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Mol Cell Endocrinol. 2011 Mar 1;334(1-2):39-48. doi: 10.1016/j.mce.2010.06.016. Epub 2010 Jul 6.

Evolution of promiscuous nuclear hormone receptors: LXR, FXR, VDR, PXR, and CAR.

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Department of Pathology, University of Iowa Hospitals and Clinics, RCP 6233, 200 Hawkins Drive, Iowa City, IA 52242, USA.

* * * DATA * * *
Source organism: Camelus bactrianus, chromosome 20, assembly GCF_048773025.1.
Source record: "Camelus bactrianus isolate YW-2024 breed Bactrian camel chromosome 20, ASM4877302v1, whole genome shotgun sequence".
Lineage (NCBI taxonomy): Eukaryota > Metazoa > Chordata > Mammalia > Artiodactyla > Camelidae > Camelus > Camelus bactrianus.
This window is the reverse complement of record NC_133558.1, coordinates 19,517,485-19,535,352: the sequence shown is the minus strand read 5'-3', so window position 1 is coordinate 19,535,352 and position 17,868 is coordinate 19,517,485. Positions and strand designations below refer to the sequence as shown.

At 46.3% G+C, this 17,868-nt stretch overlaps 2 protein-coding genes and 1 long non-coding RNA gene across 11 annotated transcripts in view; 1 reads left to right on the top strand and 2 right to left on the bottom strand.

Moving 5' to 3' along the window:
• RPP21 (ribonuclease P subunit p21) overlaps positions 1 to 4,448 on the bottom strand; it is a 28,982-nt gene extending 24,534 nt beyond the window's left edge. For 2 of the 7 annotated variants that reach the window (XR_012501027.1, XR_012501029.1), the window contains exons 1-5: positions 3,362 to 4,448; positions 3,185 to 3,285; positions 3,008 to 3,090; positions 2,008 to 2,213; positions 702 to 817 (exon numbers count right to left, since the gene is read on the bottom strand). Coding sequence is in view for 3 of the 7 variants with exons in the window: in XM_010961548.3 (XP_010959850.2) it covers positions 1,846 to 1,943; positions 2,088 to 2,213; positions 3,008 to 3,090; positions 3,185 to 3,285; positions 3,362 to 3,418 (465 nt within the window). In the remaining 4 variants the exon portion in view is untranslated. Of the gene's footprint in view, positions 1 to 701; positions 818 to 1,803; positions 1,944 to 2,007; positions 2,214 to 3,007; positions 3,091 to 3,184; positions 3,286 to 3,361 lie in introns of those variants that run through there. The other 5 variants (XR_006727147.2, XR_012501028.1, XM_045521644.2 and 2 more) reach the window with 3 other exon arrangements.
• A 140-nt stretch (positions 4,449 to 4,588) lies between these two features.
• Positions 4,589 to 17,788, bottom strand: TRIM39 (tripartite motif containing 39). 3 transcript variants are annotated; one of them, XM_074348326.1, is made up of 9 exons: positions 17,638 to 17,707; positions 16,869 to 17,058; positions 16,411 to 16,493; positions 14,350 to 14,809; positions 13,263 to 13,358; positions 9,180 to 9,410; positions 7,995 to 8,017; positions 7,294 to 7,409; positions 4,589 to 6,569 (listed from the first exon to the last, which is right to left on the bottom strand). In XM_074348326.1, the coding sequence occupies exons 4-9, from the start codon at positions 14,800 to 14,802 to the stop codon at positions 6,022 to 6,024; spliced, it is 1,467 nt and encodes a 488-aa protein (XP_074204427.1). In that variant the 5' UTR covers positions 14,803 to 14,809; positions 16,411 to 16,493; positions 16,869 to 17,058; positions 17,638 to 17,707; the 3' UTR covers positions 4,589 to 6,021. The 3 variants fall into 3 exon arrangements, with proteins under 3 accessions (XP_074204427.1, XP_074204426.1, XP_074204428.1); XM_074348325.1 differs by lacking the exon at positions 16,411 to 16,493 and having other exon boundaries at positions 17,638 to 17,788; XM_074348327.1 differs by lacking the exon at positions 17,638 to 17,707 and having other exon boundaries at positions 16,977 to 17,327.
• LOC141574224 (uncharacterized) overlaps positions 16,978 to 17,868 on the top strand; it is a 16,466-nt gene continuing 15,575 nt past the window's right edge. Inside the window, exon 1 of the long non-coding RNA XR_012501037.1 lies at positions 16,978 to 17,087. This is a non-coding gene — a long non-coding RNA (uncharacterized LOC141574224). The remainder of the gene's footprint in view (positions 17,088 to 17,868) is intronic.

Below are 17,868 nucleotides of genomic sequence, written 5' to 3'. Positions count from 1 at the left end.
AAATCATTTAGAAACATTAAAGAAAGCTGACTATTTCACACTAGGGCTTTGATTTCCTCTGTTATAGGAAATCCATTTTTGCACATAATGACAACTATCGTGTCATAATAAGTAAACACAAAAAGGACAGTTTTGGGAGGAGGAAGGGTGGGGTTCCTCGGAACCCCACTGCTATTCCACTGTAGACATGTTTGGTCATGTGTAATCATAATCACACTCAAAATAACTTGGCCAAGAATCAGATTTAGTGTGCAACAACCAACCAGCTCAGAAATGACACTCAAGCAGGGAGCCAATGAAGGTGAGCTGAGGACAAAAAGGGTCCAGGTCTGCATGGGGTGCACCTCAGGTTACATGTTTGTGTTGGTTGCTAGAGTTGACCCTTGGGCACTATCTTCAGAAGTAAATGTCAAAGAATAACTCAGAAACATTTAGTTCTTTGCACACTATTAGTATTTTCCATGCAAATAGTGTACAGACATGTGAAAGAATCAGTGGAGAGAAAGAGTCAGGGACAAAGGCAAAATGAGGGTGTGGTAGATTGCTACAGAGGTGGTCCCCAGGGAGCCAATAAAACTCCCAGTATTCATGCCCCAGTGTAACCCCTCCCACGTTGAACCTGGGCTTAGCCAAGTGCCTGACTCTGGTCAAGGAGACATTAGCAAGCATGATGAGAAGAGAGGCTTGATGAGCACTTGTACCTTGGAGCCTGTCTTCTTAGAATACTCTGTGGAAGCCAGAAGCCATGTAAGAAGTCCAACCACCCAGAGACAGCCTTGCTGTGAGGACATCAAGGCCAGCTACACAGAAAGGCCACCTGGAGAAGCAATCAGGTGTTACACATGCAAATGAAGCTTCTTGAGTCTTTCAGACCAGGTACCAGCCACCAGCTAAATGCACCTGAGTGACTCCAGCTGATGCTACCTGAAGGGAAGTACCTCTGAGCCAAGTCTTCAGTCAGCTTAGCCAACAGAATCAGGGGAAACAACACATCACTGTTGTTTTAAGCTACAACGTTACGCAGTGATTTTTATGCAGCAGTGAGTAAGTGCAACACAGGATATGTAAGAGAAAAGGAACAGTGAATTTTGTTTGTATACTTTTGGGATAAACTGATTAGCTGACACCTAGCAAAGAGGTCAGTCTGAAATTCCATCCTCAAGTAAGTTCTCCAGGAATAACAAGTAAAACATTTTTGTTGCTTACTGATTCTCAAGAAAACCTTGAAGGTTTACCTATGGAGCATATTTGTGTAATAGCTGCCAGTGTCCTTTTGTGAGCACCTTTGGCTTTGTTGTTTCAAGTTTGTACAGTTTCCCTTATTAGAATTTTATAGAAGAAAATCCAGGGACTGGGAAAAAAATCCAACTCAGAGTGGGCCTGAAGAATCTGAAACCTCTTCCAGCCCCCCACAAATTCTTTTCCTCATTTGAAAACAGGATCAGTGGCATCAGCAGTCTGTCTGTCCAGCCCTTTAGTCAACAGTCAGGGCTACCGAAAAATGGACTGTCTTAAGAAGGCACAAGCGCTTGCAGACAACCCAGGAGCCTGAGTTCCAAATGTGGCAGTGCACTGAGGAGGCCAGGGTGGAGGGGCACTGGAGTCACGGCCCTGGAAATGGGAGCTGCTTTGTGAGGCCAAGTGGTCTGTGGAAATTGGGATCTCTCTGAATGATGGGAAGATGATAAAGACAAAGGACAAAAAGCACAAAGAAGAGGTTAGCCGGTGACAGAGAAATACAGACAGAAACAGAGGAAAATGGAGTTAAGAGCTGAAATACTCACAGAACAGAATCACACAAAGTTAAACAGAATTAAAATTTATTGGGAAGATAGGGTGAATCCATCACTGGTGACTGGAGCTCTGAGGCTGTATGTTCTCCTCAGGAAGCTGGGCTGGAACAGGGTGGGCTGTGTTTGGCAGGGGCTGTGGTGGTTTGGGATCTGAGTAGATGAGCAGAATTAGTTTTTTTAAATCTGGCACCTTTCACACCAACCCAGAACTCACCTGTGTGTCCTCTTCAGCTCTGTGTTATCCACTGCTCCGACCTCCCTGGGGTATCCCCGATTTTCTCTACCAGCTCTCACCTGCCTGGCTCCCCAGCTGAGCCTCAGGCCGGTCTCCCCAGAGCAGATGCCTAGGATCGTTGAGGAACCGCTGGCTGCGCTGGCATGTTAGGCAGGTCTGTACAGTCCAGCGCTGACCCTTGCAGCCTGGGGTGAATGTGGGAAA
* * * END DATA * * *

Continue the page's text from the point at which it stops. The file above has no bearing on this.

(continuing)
Nuclear hormone receptors (NHRs) are transcription factors that work in concert with co-activators and co-repressors to regulate gene expression. Some examples of ligands for NHRs include endogenous compounds such as bile acids, retinoids, steroid hormones, thyroid hormone, and vitamin D. This review describes the evolution of liver X receptors α and β (NR1H3 and 1H2, respectively), farnesoid X receptor (NR1H4), vitamin D receptor (NR1I1), pregnane X receptor (NR1I2), and constitutive androstane receptor (NR1I3). These NHRs participate in complex, overlapping transcriptional regulation networks involving cholesterol homeostasis and energy metabolism. Some of these receptors, particularly PXR and CAR, are promiscuous with respect to the structurally wide range of ligands that act as agonists. A combination of functional and computational analyses has shed light on the evolutionary changes of NR1H and NR1I receptors across vertebrates, and how these receptors may have diverged from ancestral receptors that first appeared in invertebrates.

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